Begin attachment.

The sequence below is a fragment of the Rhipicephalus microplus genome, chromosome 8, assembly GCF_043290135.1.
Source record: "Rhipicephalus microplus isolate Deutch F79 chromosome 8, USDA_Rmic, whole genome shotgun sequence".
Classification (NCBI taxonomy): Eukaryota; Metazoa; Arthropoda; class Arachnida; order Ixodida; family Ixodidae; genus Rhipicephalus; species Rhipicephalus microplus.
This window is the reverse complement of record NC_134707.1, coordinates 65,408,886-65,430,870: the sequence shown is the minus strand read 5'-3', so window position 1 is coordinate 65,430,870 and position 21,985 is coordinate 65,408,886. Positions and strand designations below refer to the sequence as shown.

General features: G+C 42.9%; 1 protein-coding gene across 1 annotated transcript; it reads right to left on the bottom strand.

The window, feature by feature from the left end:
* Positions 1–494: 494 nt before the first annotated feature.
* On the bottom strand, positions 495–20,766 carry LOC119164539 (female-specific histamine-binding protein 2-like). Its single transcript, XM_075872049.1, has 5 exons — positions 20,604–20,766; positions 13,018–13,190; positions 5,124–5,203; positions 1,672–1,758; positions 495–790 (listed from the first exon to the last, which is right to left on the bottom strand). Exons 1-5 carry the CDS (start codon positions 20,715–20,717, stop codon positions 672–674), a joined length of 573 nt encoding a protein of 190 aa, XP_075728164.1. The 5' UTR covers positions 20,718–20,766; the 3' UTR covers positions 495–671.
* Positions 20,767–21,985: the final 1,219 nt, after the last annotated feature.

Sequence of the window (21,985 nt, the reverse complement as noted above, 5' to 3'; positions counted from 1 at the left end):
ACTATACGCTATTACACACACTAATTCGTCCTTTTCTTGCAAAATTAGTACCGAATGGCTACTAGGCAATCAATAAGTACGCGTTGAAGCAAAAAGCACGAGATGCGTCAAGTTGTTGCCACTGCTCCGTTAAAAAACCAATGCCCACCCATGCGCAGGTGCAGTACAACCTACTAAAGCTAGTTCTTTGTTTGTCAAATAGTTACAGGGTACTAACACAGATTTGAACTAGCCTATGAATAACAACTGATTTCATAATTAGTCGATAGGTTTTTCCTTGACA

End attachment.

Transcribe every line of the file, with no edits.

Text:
The sequence below is a fragment of the Rhipicephalus microplus genome, chromosome 8, assembly GCF_043290135.1.
Source record: "Rhipicephalus microplus isolate Deutch F79 chromosome 8, USDA_Rmic, whole genome shotgun sequence".
Classification (NCBI taxonomy): Eukaryota; Metazoa; Arthropoda; class Arachnida; order Ixodida; family Ixodidae; genus Rhipicephalus; species Rhipicephalus microplus.
This window is the reverse complement of record NC_134707.1, coordinates 65,408,886-65,430,870: the sequence shown is the minus strand read 5'-3', so window position 1 is coordinate 65,430,870 and position 21,985 is coordinate 65,408,886. Positions and strand designations below refer to the sequence as shown.

General features: G+C 42.9%; 1 protein-coding gene across 1 annotated transcript; it reads right to left on the bottom strand.

The window, feature by feature from the left end:
* Positions 1–494: 494 nt before the first annotated feature.
* On the bottom strand, positions 495–20,766 carry LOC119164539 (female-specific histamine-binding protein 2-like). Its single transcript, XM_075872049.1, has 5 exons — positions 20,604–20,766; positions 13,018–13,190; positions 5,124–5,203; positions 1,672–1,758; positions 495–790 (listed from the first exon to the last, which is right to left on the bottom strand). Exons 1-5 carry the CDS (start codon positions 20,715–20,717, stop codon positions 672–674), a joined length of 573 nt encoding a protein of 190 aa, XP_075728164.1. The 5' UTR covers positions 20,718–20,766; the 3' UTR covers positions 495–671.
* Positions 20,767–21,985: the final 1,219 nt, after the last annotated feature.

Sequence of the window (21,985 nt, the reverse complement as noted above, 5' to 3'; positions counted from 1 at the left end):
ACTATACGCTATTACACACACTAATTCGTCCTTTTCTTGCAAAATTAGTACCGAATGGCTACTAGGCAATCAATAAGTACGCGTTGAAGCAAAAAGCACGAGATGCGTCAAGTTGTTGCCACTGCTCCGTTAAAAAACCAATGCCCACCCATGCGCAGGTGCAGTACAACCTACTAAAGCTAGTTCTTTGTTTGTCAAATAGTTACAGGGTACTAACACAGATTTGAACTAGCCTATGAATAACAACTGATTTCATAATTAGTCGATAGGTTTTTCCTTGACA